# Zero Energy State of a Mechanical System? [closed]

Would a mechanical system in a particular frame (when I say mechanical I mean pulleys, elastic strings, etc.) that has no potential energy (loaded springs, pulled back elastic, hanging weights, etc.) or kinetic energy be at zero energy state? I am aware of zero energy state in the quantum context, but that is not what I am referring to here. I am asking this because I am in the process of building a projectile launcher for a school project and it must be at "zero energy state prior to launching the projectile," (excluding the potential energy of a 5 lb weight that will power the entire launcher.)

## closed as unclear what you're asking by Kyle Kanos, John Duffield, user36790, Bill N, GertNov 4 '15 at 21:49

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• Uh...how are you defining "zero energy state" classically if not by having no potential or kinetic energy? – ACuriousMind Nov 4 '15 at 15:25
• Well, no potential or kinetic energy in your local reference frame. There seems, perhaps, to be a real question in this, but it isn't coming out very well. – Jon Custer Nov 4 '15 at 16:51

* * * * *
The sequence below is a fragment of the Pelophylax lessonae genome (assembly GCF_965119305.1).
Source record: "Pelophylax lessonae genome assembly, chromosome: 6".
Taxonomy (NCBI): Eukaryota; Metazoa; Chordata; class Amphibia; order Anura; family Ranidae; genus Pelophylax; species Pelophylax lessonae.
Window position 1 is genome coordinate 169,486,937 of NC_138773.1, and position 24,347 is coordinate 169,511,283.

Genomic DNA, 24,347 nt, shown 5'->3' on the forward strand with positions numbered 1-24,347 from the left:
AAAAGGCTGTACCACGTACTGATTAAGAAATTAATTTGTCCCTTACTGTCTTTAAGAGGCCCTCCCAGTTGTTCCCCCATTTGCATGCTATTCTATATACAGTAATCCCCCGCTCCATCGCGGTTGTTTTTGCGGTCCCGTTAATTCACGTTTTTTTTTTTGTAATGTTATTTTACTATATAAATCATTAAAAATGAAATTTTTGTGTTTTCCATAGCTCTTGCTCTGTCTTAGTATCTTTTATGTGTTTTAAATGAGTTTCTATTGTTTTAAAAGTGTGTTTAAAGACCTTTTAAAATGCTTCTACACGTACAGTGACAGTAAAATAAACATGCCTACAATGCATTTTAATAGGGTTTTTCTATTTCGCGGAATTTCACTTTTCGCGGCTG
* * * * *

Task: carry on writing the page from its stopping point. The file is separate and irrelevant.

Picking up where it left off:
• A comet in a parabolic orbit about the sun has zero mechanical energy. That's a basic sophomore mechanics drill problem. – Bill N Nov 4 '15 at 21:00
• My apologies for any lack of clarity. ACuriousMind, my question boils down to "What is zero energy state?" so I don't understand why I would need to define it. Jon Custer, the real question is, would a local frame without potential or kinetic energy be considered zero energy state? – dirk1212 Nov 5 '15 at 15:43

In classical mechanics, potential energy is only defined up to an arbitrary constant, and therefore total energy is only defined up to that arbitrary constant: in addition, the kinetic energy is reference-frame-dependent, and in the case of, say, $1/r^2$ force laws, it may not have a well-defined minimum.